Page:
NEWS: Vatican
Having pets instead of babies is a selfish act according to Pope Francis.

In a move like­ly to raise the jaws of mil­lions of cats, dogs and their human cohab­i­tants, Pope Fran­cis has sug­gest­ed that cou­ples who pre­fer pets over chil­dren are selfish.

Immers­ing him­self in a debate known for its tox­ic tone on social media, the leader of the 1.3 bil­lion Catholics world­wide said that sub­sti­tut­ing pets for chil­dren “takes away our humanity.”

Dur­ing a gen­er­al audi­ence at the Vat­i­can, he said: “Today… we see a form of self­ish­ness. We see that some peo­ple do not want to have chil­dren. Some­times they have one, and that’s it, but they have dogs and cats that take the place of the chil­dren. It may make peo­ple laugh, but it is a reality.

Keep­ing pets was “a denial of pater­ni­ty and moth­er­hood and dimin­ish­es us, takes away our human­i­ty,” he said. The con­se­quence was that “civ­i­liza­tion ages with­out human­i­ty because we lose the wealth of father­hood and moth­er­hood, and it is the coun­try that suffers”.

While say­ing cou­ples who are bio­log­i­cal­ly unable to bear chil­dren might con­sid­er adop­tion, he urged poten­tial par­ents “not to be afraid” of get­ting into par­ent­hood. “Hav­ing a child is always a risk, but there is a greater risk of not hav­ing a child,” he said.

The “mad cat ladies” and cou­ples with “fur­ry babies” are fre­quent­ly trolled on social net­works. The for­mer are described as lone­ly and unloved women, and the lat­ter as self-cen­tered nar­cis­sists or careerists for whom babies and chil­dren are troublesome.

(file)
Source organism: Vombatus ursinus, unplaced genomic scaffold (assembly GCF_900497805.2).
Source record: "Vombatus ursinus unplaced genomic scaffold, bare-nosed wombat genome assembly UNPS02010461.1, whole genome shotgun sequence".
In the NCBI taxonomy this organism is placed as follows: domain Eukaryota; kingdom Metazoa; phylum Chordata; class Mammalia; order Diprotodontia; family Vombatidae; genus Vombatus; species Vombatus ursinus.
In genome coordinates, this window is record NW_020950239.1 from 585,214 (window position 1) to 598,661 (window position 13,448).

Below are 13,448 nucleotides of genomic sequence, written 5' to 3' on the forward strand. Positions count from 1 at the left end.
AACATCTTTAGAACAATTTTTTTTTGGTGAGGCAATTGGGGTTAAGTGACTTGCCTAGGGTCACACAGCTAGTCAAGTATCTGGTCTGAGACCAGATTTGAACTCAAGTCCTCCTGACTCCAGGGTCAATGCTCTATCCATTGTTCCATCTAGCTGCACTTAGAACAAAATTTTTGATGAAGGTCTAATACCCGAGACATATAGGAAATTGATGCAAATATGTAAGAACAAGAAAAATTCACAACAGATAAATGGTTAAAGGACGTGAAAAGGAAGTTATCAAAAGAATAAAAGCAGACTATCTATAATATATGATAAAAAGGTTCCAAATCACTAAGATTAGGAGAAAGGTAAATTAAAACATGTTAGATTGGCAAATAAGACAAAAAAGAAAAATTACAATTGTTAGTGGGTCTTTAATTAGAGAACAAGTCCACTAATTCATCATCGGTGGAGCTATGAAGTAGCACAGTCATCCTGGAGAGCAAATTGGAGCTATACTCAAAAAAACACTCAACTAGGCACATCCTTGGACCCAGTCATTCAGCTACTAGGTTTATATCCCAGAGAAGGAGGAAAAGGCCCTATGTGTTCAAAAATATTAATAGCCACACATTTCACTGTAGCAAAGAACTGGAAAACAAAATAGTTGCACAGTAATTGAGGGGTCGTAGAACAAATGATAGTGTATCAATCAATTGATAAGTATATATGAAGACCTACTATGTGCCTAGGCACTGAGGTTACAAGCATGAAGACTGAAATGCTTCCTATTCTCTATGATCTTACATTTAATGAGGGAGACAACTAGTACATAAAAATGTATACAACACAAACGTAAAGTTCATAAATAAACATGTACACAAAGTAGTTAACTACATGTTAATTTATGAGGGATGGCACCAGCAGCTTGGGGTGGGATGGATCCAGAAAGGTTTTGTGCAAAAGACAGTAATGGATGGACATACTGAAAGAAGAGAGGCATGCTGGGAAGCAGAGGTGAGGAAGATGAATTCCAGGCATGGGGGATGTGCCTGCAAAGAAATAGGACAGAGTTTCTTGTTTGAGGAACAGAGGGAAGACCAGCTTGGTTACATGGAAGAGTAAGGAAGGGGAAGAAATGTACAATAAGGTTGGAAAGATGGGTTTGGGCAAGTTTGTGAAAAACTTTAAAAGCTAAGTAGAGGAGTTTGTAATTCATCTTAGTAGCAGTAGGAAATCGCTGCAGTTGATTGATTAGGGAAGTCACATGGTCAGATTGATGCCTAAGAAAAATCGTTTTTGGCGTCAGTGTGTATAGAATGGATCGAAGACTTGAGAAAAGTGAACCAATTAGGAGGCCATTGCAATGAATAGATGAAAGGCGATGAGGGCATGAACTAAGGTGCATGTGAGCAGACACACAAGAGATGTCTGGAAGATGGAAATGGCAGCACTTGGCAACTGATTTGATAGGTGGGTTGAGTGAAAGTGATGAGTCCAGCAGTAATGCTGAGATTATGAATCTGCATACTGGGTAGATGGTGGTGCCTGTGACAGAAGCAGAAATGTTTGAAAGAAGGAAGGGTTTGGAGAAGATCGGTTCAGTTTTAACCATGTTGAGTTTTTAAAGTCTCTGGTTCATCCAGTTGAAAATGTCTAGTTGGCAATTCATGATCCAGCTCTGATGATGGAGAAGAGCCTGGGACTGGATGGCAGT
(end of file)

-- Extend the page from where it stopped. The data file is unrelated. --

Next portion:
But the declin­ing birth rate in devel­oped coun­tries is caus­ing con­cern. Accord­ing to the US Cen­sus Bureau, the pro­por­tion of house­holds made up of mar­ried cou­ples with chil­dren fell from 40% in 1970 to 20% in 2012. But sev­en in ten house­holds includ­ed a pet.

Dur­ing the Covid-19 pan­dem­ic, there was a fur­ther marked drop in the birth rate. In Italy, 22% few­er babies were born in Decem­ber 2020 com­pared to the same month a year ear­li­er. In Spain, the decrease was 20%, and in France 13%.

“I felt like I would give up a lot of my life to be a par­ent,” Lisa Rochow from Ypsi­lan­ti, Michi­gan, told the BBC in 2019. “It would cost mon­ey, it would cost time. , it would cost things you want to do. ” Instead, she and her part­ner, both in their twen­ties, had wel­comed a Siber­ian Husky pup­py into their lives. Some cou­ples choose not to have chil­dren for envi­ron­men­tal or finan­cial reasons.

Fran­cis, who has pre­vi­ous­ly denounced “demo­graph­ic win­ter”, or declin­ing birth rates in devel­oped coun­tries, is not known to have a pet in his Vat­i­can res­i­dence. But he was pho­tographed pet­ting dogs. He allowed a baby lamb to be draped over his shoul­ders dur­ing Epiphany in 2014 and stroked a tiger and a panther.

In 2014, François told Il Mes­sag­gero news­pa­per that hav­ing pets instead of chil­dren was “anoth­er phe­nom­e­non of cul­tur­al degra­da­tion”, and that emo­tion­al rela­tion­ships with pets were eas­i­er than the “com­plex rela­tion­ship.” Between par­ents and children.

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